The most dangerous sport on earth... A mixture of soccer, rugby and attempted murder
Calcio Storico is possibly the most dangerous sport on Earth, a mixture of soccer, rugby and attempted murder. Capturing the mayhem has long been on the bucket list of photographer Donal Moloney. Here are his stunning pictures of this extraordinary event
Calcio Storico in Florence is one of those unique Italian events that is only rivalled by Il Palio in Siena. It's like a mixture of soccer, rugby and attempted murder. Many would agree that it is the most dangerous sport on Earth.
It's an ancient game fiercely contested between the four districts of Florence: Santa Croce (Azzurri), Santa Maria Novella (Rossi), Santo Spirito (Bianchi) and San Giovanni (Verdi). There are 27 players on each team. They receive no money, train all year, and compete for just the honour and glory. The final is held on June 24 (St John's Day) every year at Piazza Santa Croce.
Sports photography has always appealed to me, but only on my terms. The thoughts of sitting behind a goal on a mucky, rainy Irish day in the depths of winter trying to get a shot of a school camogie quarter-final never really baked my noodle.
But Calcio Storico is something I had to see for myself. With endless emails, lots of favours and a hard neck, I worked on getting the essential camera position for almost two months. Just in the nick of time, I received permission from the Council in Florence to attend Calcio Storico as an official photographer. I'm feeling very privileged as I sit on the plane to Pisa. I'm contemplating my next few days, striking off another wish from my photographic bucket list. Travelling alone can be both exhilarating and liberating. Time to reflect; time to be in the present; time to work at my own pace.
Friday, the day before the first semi-final, I call into the press office at the magnificent Palazzo Vecchio to receive my pass, and the drama begins. The official tells me I'll have to be in the crowd with the journalists, and not at pitchside. They tell me they can only allocate 10 spots to photographers, and in a heated moment I say, "Make it 11!" He says he'll talk to his boss and will "see what I can do" and he'll contact me tomorrow. He gives me his mobile number. I'm speaking English, but waving my arms and gesturing like an Italian just to get my point across. I leave the town hall feeling dejected and cheated. I'll just have to wait and see. I don't sleep well that night.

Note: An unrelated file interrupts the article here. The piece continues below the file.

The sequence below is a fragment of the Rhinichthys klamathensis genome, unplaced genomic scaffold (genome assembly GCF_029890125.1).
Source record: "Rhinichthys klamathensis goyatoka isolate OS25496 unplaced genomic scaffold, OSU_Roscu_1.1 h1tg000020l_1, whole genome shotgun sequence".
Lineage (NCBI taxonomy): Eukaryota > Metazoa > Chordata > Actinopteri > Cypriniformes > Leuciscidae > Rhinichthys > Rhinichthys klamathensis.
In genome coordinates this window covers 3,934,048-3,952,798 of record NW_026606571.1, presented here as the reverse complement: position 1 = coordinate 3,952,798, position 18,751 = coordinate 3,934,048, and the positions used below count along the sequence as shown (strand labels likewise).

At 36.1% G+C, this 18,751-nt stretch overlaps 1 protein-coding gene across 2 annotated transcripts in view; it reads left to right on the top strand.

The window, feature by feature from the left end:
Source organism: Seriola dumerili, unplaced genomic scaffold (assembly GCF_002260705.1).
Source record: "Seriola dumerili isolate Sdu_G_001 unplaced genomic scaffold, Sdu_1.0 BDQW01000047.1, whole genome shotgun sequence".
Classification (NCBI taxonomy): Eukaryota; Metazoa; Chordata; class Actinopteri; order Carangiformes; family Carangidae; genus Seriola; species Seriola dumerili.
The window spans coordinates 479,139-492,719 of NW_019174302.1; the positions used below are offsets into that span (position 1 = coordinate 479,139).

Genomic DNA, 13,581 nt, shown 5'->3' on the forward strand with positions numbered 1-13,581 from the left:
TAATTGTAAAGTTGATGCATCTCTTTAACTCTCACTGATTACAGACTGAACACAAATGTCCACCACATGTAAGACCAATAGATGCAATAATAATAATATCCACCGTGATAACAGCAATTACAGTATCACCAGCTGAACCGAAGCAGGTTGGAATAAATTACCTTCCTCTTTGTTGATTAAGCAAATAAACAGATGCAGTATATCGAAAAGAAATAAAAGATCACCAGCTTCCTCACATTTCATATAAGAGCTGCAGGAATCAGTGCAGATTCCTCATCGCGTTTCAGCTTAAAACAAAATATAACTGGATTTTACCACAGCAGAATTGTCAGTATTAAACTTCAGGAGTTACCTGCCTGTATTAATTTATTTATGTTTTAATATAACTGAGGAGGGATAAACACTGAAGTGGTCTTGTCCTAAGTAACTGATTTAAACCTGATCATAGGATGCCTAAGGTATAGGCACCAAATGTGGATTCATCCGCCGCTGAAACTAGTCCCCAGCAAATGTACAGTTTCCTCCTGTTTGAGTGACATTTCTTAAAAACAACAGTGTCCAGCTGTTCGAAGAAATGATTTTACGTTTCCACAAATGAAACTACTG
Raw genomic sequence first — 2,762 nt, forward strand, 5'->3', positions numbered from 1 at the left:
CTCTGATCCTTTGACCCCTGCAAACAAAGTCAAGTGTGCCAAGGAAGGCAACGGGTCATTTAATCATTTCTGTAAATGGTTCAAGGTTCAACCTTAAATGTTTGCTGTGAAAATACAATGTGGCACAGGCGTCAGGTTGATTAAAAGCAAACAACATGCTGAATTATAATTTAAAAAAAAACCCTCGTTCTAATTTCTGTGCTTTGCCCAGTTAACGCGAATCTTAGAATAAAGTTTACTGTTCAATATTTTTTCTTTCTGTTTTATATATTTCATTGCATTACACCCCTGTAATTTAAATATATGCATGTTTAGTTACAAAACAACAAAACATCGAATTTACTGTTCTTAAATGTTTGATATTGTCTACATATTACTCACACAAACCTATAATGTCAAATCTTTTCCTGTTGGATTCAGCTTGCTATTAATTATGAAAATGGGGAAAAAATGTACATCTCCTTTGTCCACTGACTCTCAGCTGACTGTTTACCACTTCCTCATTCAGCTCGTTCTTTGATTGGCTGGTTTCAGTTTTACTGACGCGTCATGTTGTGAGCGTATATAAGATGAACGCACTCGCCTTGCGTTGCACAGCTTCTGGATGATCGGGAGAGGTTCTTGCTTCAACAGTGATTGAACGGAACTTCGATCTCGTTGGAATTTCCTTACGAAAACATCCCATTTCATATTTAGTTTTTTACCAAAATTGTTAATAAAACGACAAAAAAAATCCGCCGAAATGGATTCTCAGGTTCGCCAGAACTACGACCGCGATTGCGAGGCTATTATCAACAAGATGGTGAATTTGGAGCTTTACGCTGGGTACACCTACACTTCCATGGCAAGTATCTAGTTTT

Saturday is the first semi-final. My contact in the press office calls me and tells me to be at the school beside Santa Croce at noon to get my official vest. I'm the only non-Italian photographer. There's the usual drama because the vests haven't arrived, but they give us wristbands instead. Eureka, I'm official. We will receive the Press vests tomorrow at 11am, prior to the procession for the second semi-final. Nothing is ever straightforward in Italy - it's almost an official chaos.
I get the distinct feeling that some of the other photographers are not happy to have me on their patch, and a few totally avoid eye contact with me. Happily, I meet one of the good guys - Gianni asks me if I need some help in understanding the mayhem. I make a new friend, and he becomes my go-to translator and adviser. I hope to repay his kindness some day. He tells me to meet him at the beginning of the procession at Piazza Santa Novella at 2pm.
The piazza is packed with people in ancient garb and colour. It takes two hours to reach Santa Croce. Michelangelo, Galileo and Machiavelli are just three of the greats buried at Santa Croce Basilica, while on the outside, a huge sculpture of Dante oversees the battle below.
The audience is then treated to an elaborate ceremony as the cavalcade enters the arena. Finally, the teams are introduced to the fray. They're on edge and psyching themselves up. Some slap others firmly on the face to prep them for war.
The crowd go wild and, slowly, the cavalcade exits the field of combat. I'm rushing around shooting as much as I can, before I hear someone whistle, and suddenly, I'm the only non-player on the pitch.
It's showtime. I jump over the cushioned barrier and choose a position where the sun will largely backlight the players for the entire game. It's impossible to keep up with the game, as there are brawls going on everywhere. The first thing that strikes me is that it's a lot more tactical than I thought; the fighting that goes on 'off the ball' is essential to make a pathway for the attacking player.
Medics prowl the sand looking for those who need temporary attention. Some require stretchers. I'm struggling to anticipate the plays and resign myself to use today's adventure as a rehearsal for tomorrow. Fifty minutes later, and I'm over the hoarding to grab the aftermath. What a rush. I leave on a high and already excited to return more educated for tomorrow's game.
Random drug-testing is now taken very seriously, I'm told. A few years back they called out the names after a game to be tested. One guy received a phone call shortly after, stating that he was pregnant, or, more likely, his girlfriend was.
The following day was the second semi-final - the Bianchi play the Verde. They are segregated at either end of the arena. The stench of smoke flares momentarily fills the air and I can barely see the fans at either end. They're baying for blood. The sound of flesh beating flesh resembles a butcher's hand slapping a side of beef. Two guys clash right beside me and I have to pull back from the cushioned barrier to avoid getting mashed.
The final whistle sounds and Verde win, nine-and-a-half to five. I jump the barrier to capture the blood, sweat, tears and joy of the gladiators. I leave the piazza with my heart still thumping from the events I have been privileged to witness. A table for one and a well-deserved glass of Brunello di Montalcino awaits.
Sunday Indo Life Magazine